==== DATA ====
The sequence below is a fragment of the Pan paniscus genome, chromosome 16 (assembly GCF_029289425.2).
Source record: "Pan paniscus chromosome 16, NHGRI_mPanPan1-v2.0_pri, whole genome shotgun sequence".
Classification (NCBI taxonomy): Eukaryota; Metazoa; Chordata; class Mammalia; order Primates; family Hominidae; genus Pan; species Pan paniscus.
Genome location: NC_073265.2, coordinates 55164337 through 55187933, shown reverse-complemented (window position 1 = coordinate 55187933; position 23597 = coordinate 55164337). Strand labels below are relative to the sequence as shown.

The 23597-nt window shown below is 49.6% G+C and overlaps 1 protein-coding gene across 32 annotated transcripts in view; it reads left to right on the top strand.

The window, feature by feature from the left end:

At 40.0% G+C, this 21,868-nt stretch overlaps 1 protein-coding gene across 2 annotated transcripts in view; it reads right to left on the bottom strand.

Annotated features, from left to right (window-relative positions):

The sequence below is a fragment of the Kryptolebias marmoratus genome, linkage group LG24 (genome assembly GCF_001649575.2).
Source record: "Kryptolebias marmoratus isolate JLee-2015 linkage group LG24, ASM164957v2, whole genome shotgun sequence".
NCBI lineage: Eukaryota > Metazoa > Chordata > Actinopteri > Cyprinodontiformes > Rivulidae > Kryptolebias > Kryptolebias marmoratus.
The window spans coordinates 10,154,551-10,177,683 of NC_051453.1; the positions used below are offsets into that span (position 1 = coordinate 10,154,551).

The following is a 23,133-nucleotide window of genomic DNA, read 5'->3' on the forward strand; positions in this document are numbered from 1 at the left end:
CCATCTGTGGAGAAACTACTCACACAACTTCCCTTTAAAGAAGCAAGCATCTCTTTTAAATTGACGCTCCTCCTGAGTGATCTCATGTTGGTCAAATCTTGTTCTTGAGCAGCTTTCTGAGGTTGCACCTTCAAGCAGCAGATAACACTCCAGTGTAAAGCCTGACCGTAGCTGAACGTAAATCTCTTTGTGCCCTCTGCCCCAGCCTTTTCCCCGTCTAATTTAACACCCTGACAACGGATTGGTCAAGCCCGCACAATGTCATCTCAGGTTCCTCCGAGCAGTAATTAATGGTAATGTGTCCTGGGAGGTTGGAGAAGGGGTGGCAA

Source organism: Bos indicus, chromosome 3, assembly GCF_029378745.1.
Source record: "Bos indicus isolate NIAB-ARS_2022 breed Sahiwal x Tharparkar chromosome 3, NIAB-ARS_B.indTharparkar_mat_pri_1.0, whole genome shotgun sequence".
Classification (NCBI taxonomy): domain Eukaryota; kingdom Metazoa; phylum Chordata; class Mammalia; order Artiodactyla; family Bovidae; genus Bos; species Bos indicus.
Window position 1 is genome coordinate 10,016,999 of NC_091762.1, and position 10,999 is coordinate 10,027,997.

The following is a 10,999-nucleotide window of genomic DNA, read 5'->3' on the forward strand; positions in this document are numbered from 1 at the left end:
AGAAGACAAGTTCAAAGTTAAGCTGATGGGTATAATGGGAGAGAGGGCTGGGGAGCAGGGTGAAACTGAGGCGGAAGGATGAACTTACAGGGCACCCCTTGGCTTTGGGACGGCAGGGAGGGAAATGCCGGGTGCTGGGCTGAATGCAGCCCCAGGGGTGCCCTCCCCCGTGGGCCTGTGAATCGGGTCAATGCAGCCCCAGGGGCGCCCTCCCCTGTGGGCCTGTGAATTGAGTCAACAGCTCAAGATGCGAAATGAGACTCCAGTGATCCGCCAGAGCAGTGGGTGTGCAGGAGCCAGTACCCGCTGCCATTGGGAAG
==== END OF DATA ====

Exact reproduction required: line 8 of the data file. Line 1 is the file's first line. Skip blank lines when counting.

Annotated features, from left to right (window-relative positions):